Red-tailed Hawk Movement Update #2

Winter site fidelity & updates from the 2021 Cohort:

As we approach the end of November there is a lot of new and exciting information to share with you all. Let’s start with some updates from of our Red-tailed Hawks of 2021.

Sam: One of our adult females who wintered in Kentucky last winter arrived on the same territory at the end of October, she appears to be using the same area as last winter.

Rip: A heavily marked abieticola, and our first confirmed Quebec breeder from 2021 returned to the same breeding site in 2022. He also migrated through southern Ontario this fall just like before. He arrived North of Frankfort, Kentucky at the beginning of November. He is generally in the same area where he was last winter.

Morpheus,Trinity,Patagium: All three birds are still actively migrating as of their last check-ins. Morpheus, Trinity, and Patagium all bred in the same locations as 2021. Both Morpheus and Trinity appear to be heading back to their respective wintering grounds in Kentucky, and Patagium is presumably en route to her wintering location in mid-Michigan.

Jack: Another heavily marked abieticola who is similar in appearance to Rip. We actually had given up last year on ever hearing from Jack as his transmitter would send infrequent fixes and we thought there must have been issues with the unit. However, last month Jack dumped almost 10 months of backlogged data and we now have his full migratory cycle. It turns out he breeds in Northern Ontario and actually wintered near Grand Rapids, Michigan. He is the third bird we have documented wintering in Michigan.

The 2022 Cohort – Breeding, Wintering, Migration and all that in between:

So far, we have been getting some really great breeding locations, and tracks from our newly tagged birds. As we saw in 2021, after crossing the Straits the majority of our birds disperse throughout Northern Ontario and we are starting to get a good idea of this populations breeding range. One noteworthy return came from Rapini. He checked back in at the beginning of November and provided us with an amazing breeding location. Rapini appears to have bred ~ 90km northwest of Fort Severn. This location is not really well represented in the current breeding range maps for Red-tailed Hawks so this great data. It will be even more interesting to see where this bird sets up shop for the winter. Needless to say we were very excited about this!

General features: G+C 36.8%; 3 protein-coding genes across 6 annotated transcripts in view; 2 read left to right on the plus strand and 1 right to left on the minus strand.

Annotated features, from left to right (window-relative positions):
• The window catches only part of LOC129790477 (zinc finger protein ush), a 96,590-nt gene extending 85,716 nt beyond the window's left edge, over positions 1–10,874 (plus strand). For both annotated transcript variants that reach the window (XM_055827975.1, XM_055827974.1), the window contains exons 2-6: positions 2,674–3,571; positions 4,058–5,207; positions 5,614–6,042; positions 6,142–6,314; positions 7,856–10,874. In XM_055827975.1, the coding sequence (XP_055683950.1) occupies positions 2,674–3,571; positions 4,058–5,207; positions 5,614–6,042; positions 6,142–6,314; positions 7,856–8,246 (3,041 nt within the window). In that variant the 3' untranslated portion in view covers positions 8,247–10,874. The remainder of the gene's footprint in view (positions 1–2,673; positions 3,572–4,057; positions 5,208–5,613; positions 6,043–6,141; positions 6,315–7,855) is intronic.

Another exciting fall track in the works is from Bucatini. I originally believed that this bird was going to use the Straits, but after crossing into the Upper Peninsula from Canada, he worked his way west and is now migrating down the west coast of Lake Michigan, and has actually been island hopping along the way. He first jumped from Manistique, Michigan to Poverty Island, Wisconsin and now he is near Algoma, Wisconsin. Come spring it will be interesting to see if Bucatini uses the Straits as this would mean we will have documented loop migrations for both Lake Huron and Michigan. These were some routes we were hoping to see at the onset of this project.

We again witnessed high route fidelity with 6 of our returning birds from 2022 using the Straits this fall. These birds include; Ginger, Voyageur, Angell, Rapini, Petosegay,and Hallowee. We also have had another bird Mackinaw migrate through southern Ontario, and he is currently in Ohio. Mackinaw and Rip have very similar fall routes, and it is interesting to note that they both spent their summers in Northern Quebec.

Migration tracks of nine birds from 2022. Triangles denote breeding/summer locations, and hawk icons represent current locations.

As for wintering locations, it appears that some birds are going to stick it out in Indiana and last year we did not have any birds in that state. It also looks as though more birds are going to be in Michigan too, which is something we did not predict based on where the majority of our birds wintered last year. It is also surprising that none of our new birds went to Kentucky, or at least they haven’t arrived yet. Last year five of eight returning birds settled around the Lexington area. It just goes to show how much we still have to learn!

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